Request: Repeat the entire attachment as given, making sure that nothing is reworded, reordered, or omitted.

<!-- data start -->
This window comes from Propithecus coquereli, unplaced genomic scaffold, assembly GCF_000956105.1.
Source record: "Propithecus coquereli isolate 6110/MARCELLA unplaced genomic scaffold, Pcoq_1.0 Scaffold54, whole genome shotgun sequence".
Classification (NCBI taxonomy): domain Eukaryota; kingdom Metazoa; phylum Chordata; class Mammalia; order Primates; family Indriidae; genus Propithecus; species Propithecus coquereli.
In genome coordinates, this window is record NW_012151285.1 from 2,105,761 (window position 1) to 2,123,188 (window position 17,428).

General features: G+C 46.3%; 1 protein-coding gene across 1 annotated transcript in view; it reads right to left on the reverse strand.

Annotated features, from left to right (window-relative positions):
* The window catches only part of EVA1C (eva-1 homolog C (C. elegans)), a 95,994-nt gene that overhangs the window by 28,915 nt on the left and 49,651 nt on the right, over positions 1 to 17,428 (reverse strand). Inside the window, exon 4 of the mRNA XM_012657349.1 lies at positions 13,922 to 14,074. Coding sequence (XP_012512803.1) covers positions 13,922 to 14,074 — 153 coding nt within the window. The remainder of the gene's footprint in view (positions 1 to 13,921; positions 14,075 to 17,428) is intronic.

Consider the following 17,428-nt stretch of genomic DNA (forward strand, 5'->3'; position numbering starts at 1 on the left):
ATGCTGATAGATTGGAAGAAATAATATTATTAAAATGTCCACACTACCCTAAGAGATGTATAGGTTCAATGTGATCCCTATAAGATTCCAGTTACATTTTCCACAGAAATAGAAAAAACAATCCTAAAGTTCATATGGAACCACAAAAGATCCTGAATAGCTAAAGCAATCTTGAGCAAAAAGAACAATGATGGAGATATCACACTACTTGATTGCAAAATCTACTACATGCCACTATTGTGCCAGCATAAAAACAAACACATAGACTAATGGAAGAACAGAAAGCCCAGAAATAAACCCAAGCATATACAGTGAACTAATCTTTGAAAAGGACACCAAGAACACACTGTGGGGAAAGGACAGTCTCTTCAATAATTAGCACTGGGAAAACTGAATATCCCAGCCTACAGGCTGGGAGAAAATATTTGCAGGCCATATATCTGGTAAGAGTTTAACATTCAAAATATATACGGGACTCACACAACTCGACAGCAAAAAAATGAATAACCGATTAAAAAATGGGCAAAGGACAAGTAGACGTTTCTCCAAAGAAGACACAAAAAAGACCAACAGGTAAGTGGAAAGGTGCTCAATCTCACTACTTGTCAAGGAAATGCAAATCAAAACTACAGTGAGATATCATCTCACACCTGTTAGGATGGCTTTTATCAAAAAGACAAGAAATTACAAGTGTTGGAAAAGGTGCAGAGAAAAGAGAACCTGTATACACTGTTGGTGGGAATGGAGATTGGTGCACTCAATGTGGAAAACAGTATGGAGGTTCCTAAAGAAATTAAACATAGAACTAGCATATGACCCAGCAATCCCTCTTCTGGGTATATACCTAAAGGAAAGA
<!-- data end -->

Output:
This window comes from Propithecus coquereli, unplaced genomic scaffold, assembly GCF_000956105.1.
Source record: "Propithecus coquereli isolate 6110/MARCELLA unplaced genomic scaffold, Pcoq_1.0 Scaffold54, whole genome shotgun sequence".
Classification (NCBI taxonomy): domain Eukaryota; kingdom Metazoa; phylum Chordata; class Mammalia; order Primates; family Indriidae; genus Propithecus; species Propithecus coquereli.
In genome coordinates, this window is record NW_012151285.1 from 2,105,761 (window position 1) to 2,123,188 (window position 17,428).

General features: G+C 46.3%; 1 protein-coding gene across 1 annotated transcript in view; it reads right to left on the reverse strand.

Annotated features, from left to right (window-relative positions):
* The window catches only part of EVA1C (eva-1 homolog C (C. elegans)), a 95,994-nt gene that overhangs the window by 28,915 nt on the left and 49,651 nt on the right, over positions 1 to 17,428 (reverse strand). Inside the window, exon 4 of the mRNA XM_012657349.1 lies at positions 13,922 to 14,074. Coding sequence (XP_012512803.1) covers positions 13,922 to 14,074 — 153 coding nt within the window. The remainder of the gene's footprint in view (positions 1 to 13,921; positions 14,075 to 17,428) is intronic.

Consider the following 17,428-nt stretch of genomic DNA (forward strand, 5'->3'; position numbering starts at 1 on the left):
ATGCTGATAGATTGGAAGAAATAATATTATTAAAATGTCCACACTACCCTAAGAGATGTATAGGTTCAATGTGATCCCTATAAGATTCCAGTTACATTTTCCACAGAAATAGAAAAAACAATCCTAAAGTTCATATGGAACCACAAAAGATCCTGAATAGCTAAAGCAATCTTGAGCAAAAAGAACAATGATGGAGATATCACACTACTTGATTGCAAAATCTACTACATGCCACTATTGTGCCAGCATAAAAACAAACACATAGACTAATGGAAGAACAGAAAGCCCAGAAATAAACCCAAGCATATACAGTGAACTAATCTTTGAAAAGGACACCAAGAACACACTGTGGGGAAAGGACAGTCTCTTCAATAATTAGCACTGGGAAAACTGAATATCCCAGCCTACAGGCTGGGAGAAAATATTTGCAGGCCATATATCTGGTAAGAGTTTAACATTCAAAATATATACGGGACTCACACAACTCGACAGCAAAAAAATGAATAACCGATTAAAAAATGGGCAAAGGACAAGTAGACGTTTCTCCAAAGAAGACACAAAAAAGACCAACAGGTAAGTGGAAAGGTGCTCAATCTCACTACTTGTCAAGGAAATGCAAATCAAAACTACAGTGAGATATCATCTCACACCTGTTAGGATGGCTTTTATCAAAAAGACAAGAAATTACAAGTGTTGGAAAAGGTGCAGAGAAAAGAGAACCTGTATACACTGTTGGTGGGAATGGAGATTGGTGCACTCAATGTGGAAAACAGTATGGAGGTTCCTAAAGAAATTAAACATAGAACTAGCATATGACCCAGCAATCCCTCTTCTGGGTATATACCTAAAGGAAAGA